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Estimating soil salinity with different fractional vegetation cover using remote sensing
  • +6
  • Junrui Zhang,
  • Zhitao Zhang,
  • Junying Chen,
  • Haiying Chen,
  • Jiming Jin,
  • Jia Han,
  • Xintao Wang,
  • Zhishuang Song,
  • Guangfei Wei
Junrui Zhang
Northwest A&F University
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Zhitao Zhang
Northwest Agriculture and Forestry University
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Junying Chen
Northwest Agriculture and Forestry University
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Haiying Chen
Northwest Agriculture and Forestry University
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Jiming Jin
Northwest Agriculture and Forestry University
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Jia Han
Northwest Agriculture and Forestry University
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Xintao Wang
Northwest Agriculture and Forestry University
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Zhishuang Song
Northwest Agriculture and Forestry University
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Guangfei Wei
Northwest Agriculture and Forestry University
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Abstract

Soil salinization is a serious restrictive factor of sustainable agricultural development, and its monitoring accuracy is mainly influenced by such factors as mineral composition, organic matter, and Fractional Vegetation Cover (FVC). Previous research mostly focused on the first two factors and the study of FVC is scarce and unsystematic. In order to systematically explore the effect of FVC, we monitored the soil salinization with different vegetation coverage in Jiefangzha Irrigation District in Inner Mongolia using satellite remote sensing. From May to August 2018, we carried out field sampling at different depths (0-20cm, 0-40cm, 0-60cm) in each month, and calculated FVC and spectral covariates using GF-1 satellite images in the corresponding sampling period. Based on the FVC division criteria of Inner Mongolia, we took the following steps: (1) setting up control treatment A (the full data with undivided FVC,TA) and experimental treatment B (bare land, TB), C (mid-low FVC, TC), D (mid FVC, TD) and E (high FVC, TE); (2) conducting the Best Subset Selection (BSS) for all spectral covariates at different depths of each treatment; and (3) constructing the Soil Salt Content (SSC) inversion models by Partial Least Square Regression (PLSR), Cubist, and Extreme Learning Machine (ELM). The results indicated that classifying FVC could improve the stability and predictive ability of the models. The results can provide references for soil salinization prevention and agricultural production in Jiefangzha Irrigation District and other areas with the same vegetation cover.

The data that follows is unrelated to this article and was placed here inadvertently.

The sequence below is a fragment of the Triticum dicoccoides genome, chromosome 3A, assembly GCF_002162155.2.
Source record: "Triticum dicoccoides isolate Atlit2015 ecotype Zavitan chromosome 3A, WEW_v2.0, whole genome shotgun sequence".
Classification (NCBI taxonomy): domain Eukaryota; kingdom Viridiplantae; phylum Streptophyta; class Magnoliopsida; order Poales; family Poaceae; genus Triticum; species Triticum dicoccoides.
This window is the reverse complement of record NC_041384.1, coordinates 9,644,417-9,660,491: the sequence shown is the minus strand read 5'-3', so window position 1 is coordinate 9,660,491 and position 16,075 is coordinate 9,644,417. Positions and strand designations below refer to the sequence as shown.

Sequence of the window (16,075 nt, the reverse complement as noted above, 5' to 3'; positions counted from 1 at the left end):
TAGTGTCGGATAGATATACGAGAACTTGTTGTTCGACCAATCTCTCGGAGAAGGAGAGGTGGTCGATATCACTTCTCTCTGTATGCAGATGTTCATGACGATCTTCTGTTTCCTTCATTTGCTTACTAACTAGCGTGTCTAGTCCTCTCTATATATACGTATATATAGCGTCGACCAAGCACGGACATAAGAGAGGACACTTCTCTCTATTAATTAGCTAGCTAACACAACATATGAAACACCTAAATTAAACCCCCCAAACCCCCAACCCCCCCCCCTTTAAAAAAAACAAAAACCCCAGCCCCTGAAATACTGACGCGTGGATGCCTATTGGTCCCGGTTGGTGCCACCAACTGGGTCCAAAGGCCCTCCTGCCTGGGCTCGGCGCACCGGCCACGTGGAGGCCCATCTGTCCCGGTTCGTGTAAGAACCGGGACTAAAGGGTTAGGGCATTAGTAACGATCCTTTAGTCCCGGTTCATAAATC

Peer review status:ACCEPTED

25 Feb 2020Submitted to Land Degradation & Development
26 Feb 2020Submission Checks Completed
26 Feb 2020Assigned to Editor
22 Mar 2020Reviewer(s) Assigned
04 Apr 2020Review(s) Completed, Editorial Evaluation Pending
14 Apr 2020Editorial Decision: Revise Major
09 May 20201st Revision Received
11 May 2020Assigned to Editor
11 May 2020Submission Checks Completed
28 May 2020Review(s) Completed, Editorial Evaluation Pending
31 May 2020Editorial Decision: Revise Major
20 Jun 20202nd Revision Received
22 Jun 2020Submission Checks Completed
22 Jun 2020Assigned to Editor
05 Jul 2020Review(s) Completed, Editorial Evaluation Pending
20 Jul 2020Editorial Decision: Revise Minor
20 Jul 20203rd Revision Received
21 Jul 2020Submission Checks Completed
21 Jul 2020Assigned to Editor
21 Jul 2020Review(s) Completed, Editorial Evaluation Pending
05 Aug 2020Editorial Decision: Accept